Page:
Study underscores another keyreason to control hypertension
People with high blood pressure and their doctors have a new reason to work at controlling this common but high-risk condition: As patients get older, they might otherwise have worse-than-normal problems with short-term memory and verbal ability. New research shows that uncontrolled hypertension puts people at higher risk for sharper drops in these cognitive functions than does blood pressure thats normal due to diet, exercise and/or medication. The study appears in the current issue of Neuropsychology, which is published by the American Psychological Association (APA).
Because blood pressure typically increases with age, hypertension affects 60 percent of adults age 60 and older. However, this "silent killer" often goes undetected or inadequately treated, leaving nearly 40 percent of older hypertensive people with continued high readings -- even with treatment. As a result, the findings suggest that a substantial number of older people with uncontrolled hypertension will experience significant cognitive declines, especially because with age, hypertension becomes more common and harder to control.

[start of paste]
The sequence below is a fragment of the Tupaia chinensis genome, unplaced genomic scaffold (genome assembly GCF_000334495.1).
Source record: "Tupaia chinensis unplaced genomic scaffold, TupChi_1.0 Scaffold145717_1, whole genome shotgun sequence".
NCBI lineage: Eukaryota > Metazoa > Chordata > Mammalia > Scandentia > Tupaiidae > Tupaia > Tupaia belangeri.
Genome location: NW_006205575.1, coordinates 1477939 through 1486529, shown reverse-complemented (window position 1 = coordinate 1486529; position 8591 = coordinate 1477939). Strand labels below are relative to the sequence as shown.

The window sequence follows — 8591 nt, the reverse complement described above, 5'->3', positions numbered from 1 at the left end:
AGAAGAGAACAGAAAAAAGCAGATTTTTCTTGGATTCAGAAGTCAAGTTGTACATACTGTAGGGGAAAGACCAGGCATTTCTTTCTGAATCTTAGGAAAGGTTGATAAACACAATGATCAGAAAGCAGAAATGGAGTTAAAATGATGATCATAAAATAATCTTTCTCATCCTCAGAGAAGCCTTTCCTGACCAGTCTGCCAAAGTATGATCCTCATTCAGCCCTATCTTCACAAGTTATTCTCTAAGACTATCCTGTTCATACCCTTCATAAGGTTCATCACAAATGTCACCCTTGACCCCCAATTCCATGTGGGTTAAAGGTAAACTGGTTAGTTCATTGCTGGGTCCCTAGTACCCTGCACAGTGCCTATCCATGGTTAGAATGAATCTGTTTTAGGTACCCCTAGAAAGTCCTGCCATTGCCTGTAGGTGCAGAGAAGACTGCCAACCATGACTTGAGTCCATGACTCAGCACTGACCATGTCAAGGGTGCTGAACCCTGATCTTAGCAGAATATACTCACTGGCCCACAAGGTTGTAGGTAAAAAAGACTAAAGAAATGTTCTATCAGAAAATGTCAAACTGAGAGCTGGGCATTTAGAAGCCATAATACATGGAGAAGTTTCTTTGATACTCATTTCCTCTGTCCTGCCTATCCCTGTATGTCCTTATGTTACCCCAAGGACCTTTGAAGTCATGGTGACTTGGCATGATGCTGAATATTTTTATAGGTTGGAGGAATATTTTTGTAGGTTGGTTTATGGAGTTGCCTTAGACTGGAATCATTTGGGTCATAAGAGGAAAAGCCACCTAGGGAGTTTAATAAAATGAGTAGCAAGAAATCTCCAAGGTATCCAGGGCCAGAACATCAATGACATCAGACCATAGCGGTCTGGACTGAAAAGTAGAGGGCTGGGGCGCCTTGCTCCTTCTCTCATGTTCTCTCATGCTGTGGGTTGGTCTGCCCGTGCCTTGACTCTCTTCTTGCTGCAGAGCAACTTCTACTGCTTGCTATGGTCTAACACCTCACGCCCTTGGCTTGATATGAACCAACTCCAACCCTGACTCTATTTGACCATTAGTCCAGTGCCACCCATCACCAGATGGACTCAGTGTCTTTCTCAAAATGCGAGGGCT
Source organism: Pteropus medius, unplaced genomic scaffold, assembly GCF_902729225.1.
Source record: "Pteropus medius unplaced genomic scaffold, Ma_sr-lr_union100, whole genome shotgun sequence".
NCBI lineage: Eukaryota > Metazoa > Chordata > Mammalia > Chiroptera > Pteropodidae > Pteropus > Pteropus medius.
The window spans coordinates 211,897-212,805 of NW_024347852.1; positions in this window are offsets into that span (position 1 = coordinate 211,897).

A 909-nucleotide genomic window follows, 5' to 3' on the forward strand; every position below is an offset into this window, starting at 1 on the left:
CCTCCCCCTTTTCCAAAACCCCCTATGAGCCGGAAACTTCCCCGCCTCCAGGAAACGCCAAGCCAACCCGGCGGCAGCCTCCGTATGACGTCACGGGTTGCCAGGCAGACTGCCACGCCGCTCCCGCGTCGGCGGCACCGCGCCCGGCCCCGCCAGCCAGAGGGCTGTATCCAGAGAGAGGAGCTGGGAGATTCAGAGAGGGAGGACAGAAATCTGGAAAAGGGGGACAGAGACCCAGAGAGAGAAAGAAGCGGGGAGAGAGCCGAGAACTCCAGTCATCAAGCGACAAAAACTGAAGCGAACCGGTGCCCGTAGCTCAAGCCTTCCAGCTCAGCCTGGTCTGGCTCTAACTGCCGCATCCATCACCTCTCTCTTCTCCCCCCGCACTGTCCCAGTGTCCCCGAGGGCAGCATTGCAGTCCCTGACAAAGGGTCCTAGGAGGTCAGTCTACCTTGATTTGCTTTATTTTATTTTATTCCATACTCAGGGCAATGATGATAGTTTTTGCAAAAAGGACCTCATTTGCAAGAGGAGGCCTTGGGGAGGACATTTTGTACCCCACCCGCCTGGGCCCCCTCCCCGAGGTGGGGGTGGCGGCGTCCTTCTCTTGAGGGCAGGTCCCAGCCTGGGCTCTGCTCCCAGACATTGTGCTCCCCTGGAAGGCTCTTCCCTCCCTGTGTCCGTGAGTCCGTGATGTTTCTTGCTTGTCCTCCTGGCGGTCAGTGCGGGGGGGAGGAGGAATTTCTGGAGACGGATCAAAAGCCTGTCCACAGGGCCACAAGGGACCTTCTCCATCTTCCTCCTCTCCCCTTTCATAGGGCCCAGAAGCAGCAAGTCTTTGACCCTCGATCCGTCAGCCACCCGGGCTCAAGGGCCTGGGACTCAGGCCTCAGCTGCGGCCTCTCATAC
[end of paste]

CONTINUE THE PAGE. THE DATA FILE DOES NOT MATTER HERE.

Pam Willenz | EurekAlert!
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